There were 27,957 households, out of which 10,045 (35.9%) had children under the age of 18 living in them, 13,642 (48.8%) were opposite-sex married couples living together, 3,139 (11.2%) had a female householder with no husband present, 1,461 (5.2%) had a male householder with no wife present. There were 1,818 (6.5%) unmarried opposite-sex partnerships, and 288 (1.0%) same-sex married couples or partnerships. 7,411 households (26.5%) were made up of individuals and 2,401 (8.6%) had someone living alone who was 65 years of age or older. The average household size was 2.69. There were 18,242 families (65.3% of all households); the average family size was 3.26.
The population was spread out with 18,193 people (23.7%) under the age of 18, 5,981 people (7.8%) aged 18 to 24, 24,819 people (32.3%) aged 25 to 44, 19,710 people (25.7%) aged 45 to 64, and 8,112 people (10.6%) who were 65 years of age or older. The median age was 36.7 years. For every 100 females there were 99.2 males. For every 100 females age 18 and over, there were 98.1 males.
There were 29,167 housing units at an average density of 1,501.9 per square mile (579.9/km²), of which 14,160 (50.6%) were owner-occupied, and 13,797 (49.4%) were occupied by renters. The homeowner vacancy rate was 1.3%; the rental vacancy rate was 3.9%. 37,757 people (49.2% of the population) lived in owner-occupied housing units and 37,511 people (48.8%) lived in rental housing units.
In 2000, there were 75,402 people, 27,423 households and 17,898 families residing in the city. The population density was 3,882.7 people per square mile (1,499.1/km²). There were 29,568 housing units at an average density of 1,522.6 per square mile (550.3/km²). 47.1% spoke English, 39.6% Spanish, 2.4% Chinese or Mandarin, other Indo-European 1.7%, and other language 0.5%, as their first language from estimate census 2009.
There were 27,680 households out of which 31.5% had children under the age of 18 living with them, 44.4% were married couples living together, 14.7% had a female householder with no husband present, and 40.2% were non-families. 31.5% of all households were made up of individuals and 6.3% had someone living alone who was 65 years of age or older. The average household size was 4.62 and the average family size was 4.80.
In the city the population was spread out with 30.6% under the age of 18, 14.7% from 18 to 24, 33.3% from 25 to 44, 17.4% from 45 to 64, and 7.4% who were 65 years of age or older. The median age was 28 years. For every 100 females there were 103.2 males. For every 100 females age 18 and over, there were 101.4 males.
According to a 2009 estimate, the median income for a household in the city was $69,679, and the median income for a family was $77,964. Disposable income is relatively constant when Redwood City is compared with the rest of the country. Males had a median income of $47,345 versus $44,125 for females. The per capita income for the city was $31,042. About 8.4% of families and 10.2% of the population were below the poverty line, including 11.1% of those under age 18 and 9.4% of those age 65 or over.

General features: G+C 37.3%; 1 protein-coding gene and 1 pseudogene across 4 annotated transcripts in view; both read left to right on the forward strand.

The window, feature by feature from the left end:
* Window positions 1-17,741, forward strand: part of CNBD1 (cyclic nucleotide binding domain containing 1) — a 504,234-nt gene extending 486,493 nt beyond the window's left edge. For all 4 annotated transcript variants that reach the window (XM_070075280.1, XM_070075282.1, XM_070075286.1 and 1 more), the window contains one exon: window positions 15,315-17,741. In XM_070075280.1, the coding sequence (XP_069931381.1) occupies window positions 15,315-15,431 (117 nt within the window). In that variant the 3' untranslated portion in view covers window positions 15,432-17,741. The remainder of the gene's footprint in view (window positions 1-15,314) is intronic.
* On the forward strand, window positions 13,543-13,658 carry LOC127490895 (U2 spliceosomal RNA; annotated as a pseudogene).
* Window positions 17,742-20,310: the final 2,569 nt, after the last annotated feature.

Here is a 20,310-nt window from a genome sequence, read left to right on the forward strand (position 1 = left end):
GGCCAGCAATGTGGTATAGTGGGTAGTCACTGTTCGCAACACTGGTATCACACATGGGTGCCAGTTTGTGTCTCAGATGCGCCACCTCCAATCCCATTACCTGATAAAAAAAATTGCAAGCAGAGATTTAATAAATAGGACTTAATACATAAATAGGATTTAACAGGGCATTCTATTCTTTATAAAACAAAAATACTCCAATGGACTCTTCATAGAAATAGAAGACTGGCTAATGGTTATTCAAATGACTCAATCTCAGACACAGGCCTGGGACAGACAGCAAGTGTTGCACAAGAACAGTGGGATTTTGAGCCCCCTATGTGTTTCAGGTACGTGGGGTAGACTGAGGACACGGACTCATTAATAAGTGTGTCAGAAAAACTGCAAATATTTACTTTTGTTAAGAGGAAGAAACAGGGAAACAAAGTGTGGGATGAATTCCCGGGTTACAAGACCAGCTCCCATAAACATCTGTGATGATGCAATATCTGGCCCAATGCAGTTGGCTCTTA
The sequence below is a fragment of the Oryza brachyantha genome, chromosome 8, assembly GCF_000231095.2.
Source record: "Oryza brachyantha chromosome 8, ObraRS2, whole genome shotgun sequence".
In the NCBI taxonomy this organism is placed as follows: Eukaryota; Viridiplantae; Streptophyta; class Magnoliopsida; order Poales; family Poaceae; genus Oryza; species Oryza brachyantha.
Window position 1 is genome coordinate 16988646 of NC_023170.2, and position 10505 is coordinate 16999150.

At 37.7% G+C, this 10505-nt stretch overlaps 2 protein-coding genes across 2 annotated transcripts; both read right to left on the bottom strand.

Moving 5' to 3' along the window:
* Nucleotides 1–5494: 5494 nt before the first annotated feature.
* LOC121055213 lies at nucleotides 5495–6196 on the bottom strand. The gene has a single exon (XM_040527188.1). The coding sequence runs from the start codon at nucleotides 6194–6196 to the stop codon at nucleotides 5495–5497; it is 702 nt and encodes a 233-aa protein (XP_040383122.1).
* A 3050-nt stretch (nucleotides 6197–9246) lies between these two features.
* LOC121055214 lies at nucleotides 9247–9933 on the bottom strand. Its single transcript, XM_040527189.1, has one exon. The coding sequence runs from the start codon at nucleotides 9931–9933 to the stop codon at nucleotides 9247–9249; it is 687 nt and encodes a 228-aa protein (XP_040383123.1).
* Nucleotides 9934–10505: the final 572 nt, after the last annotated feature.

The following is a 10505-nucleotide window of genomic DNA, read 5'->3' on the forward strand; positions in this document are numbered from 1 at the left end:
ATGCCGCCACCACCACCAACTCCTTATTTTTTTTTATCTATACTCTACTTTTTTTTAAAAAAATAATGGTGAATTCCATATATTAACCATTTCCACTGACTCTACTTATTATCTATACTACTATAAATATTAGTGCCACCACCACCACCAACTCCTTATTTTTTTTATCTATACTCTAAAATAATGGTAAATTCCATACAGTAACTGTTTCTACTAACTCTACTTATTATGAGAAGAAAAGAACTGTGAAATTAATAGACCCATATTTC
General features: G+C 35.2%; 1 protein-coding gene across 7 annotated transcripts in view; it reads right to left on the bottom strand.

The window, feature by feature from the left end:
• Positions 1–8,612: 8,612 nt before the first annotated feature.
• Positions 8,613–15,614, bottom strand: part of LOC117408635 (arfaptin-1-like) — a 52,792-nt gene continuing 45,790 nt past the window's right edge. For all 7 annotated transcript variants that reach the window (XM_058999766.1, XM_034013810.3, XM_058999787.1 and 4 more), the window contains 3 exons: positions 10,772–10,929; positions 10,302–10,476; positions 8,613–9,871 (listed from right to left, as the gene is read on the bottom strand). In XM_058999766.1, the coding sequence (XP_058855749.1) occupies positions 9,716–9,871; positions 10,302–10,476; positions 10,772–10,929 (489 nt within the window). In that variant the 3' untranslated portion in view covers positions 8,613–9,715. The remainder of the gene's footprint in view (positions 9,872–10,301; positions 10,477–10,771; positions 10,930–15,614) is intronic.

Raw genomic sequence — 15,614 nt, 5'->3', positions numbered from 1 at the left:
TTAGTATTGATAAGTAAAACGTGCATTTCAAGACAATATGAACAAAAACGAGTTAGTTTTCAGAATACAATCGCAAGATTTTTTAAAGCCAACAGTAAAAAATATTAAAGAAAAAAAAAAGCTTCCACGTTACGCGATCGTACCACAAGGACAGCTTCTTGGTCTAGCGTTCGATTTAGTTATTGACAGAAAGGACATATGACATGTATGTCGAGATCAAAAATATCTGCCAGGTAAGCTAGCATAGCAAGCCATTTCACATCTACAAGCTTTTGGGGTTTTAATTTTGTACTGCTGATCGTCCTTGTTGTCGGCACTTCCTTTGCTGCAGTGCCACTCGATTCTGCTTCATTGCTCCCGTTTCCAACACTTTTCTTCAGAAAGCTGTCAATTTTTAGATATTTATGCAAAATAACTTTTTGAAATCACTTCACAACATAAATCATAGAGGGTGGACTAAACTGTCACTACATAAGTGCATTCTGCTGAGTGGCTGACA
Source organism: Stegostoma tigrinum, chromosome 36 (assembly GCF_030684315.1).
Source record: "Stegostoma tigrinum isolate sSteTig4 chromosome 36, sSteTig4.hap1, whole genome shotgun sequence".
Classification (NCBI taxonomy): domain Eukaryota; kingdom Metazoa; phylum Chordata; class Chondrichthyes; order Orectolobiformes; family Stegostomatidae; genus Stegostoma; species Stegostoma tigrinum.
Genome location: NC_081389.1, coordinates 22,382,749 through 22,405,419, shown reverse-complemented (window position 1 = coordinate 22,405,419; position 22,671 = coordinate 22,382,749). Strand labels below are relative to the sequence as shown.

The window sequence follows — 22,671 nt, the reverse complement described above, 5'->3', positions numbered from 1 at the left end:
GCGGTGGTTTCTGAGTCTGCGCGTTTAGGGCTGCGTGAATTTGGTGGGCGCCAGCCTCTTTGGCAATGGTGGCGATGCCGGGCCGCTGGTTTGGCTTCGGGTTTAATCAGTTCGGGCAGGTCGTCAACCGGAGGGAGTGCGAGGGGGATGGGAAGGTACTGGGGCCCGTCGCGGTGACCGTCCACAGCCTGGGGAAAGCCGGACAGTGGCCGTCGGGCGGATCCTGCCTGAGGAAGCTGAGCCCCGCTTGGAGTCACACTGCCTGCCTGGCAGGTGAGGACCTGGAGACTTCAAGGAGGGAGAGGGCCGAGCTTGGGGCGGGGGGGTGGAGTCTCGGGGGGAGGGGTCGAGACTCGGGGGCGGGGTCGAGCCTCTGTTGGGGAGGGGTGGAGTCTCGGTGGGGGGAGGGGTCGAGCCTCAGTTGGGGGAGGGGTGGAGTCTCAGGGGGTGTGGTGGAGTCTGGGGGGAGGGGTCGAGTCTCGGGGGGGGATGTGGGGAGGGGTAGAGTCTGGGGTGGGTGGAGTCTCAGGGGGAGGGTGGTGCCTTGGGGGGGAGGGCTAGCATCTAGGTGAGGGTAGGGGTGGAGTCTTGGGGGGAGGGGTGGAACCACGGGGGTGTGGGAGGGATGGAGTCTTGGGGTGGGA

Redwood City's charter provides for a councilor-manager form of government. The City Council appoints the City Manager and adopts policies, which the City Manager is expected to implement. The City Manager appoints and manages most of Redwood City's department heads (the City Clerk and City Attorney being notable exceptions).
The City Council seats are currently held by John D. Seybert (also the mayor), Ian Bain (also the vice-mayor), Alicia C. Aguirre, Jeffrey Gee, Janet Borgens, Diane Howard, and Shelly Masur. The current City Manager is Melissa Stevenson DIaz.
In the United States House of Representatives, Redwood City is split between California's 14th and 18th congressional districts, represented by Jackie Speier (D–Hillsborough) and Anna Eshoo (D–Atherton), respectively.
In an attempt to revitalize Redwood City's downtown, city officials decided to look into development. In February 1999 the San Mateo County History Museum opened inside the old San Mateo County Courthouse in downtown Redwood City. In August 2006, a 20-screen theatre and various shops opened in a prime downtown location. The theatre complex boasts restaurant and retail space at street level and a 2-level underground parking structure.
In addition to the new 20-screen theatre, major improvements were made to the historical courthouse located on Broadway. In the late '30s an addition was built in front of the original structure, obscuring the view. It was torn down as part of the revitalization project. The building has been replaced with a large courtyard flanked by water fountains on either side, leading to the main steps of the courthouse. The courthouse's glass dome is lit at night and changes colors every 11 seconds.
- Andrew Spinas Park (1.46 acres) – 2nd Ave./Bay Rd.
- Dolphin Park (2.36 acres) – Turks Head/Quay Ln.
- Dove Beeger Park (1 acre) – Whipple Ave./Circle Rd.
- Fleishman Park (.63 acres) – Locust St./McEvoy St.
- Garrett Park (6.9 acres) – 3600 Block Glenwood Ave.
- Hawes Park (1.59 acres) – Hudson St./Roosevelt Ave.
- Hoover Park (10.18 acres) – Woodside Rd./Spring St.
- Jardin de Niños (.31 acres) – Middlefield Rd./Chestnut St.
- Linden Park (.22 acres) – Linden St./Park St.
- Maddux Park (.62 acres) – Maddux Dr./Kensington Rd.
- Mariner Park (6.25 acres) – Tiller Lane/Bridge Parkway
- Marlin Park (11.15 acres) – Neptune Dr./Cringle Dr.
- Mezes Park (1.67 acres) – Warren St./Standish St.
- Palm Park (.9 acres) – Hudson St./Palm Ave.
- Preserve Park (3.5 acres) – 99 Shearwater Parkway
- Red Morton Community Park (31.74 acres) – 1120 Roosevelt Ave.
- Sandpiper Park (11.07 acres) – Redwood Shores Parkway and Egret Ln.
- Shannon Park (1.87 acres) – Davit Lane/Shannon Way
- Shore Dogs Park (.69 acres) – 1300 Block Radio Rd.
- Shorebird Park (3.68 acres) – Marine Parkway/Island Dr.
- Stafford Park (1.62 acres) – King St./Hopkins Ave.
- Stulsaft Park (42.06 acres) – 3737 Farm Hill Blvd.
- Wellesley Crescent Park (.75 acres) – Edgewood Rd./Arlington Rd.
- Westwood Park (.25 acres) – Westwood St./Briarfield Ave.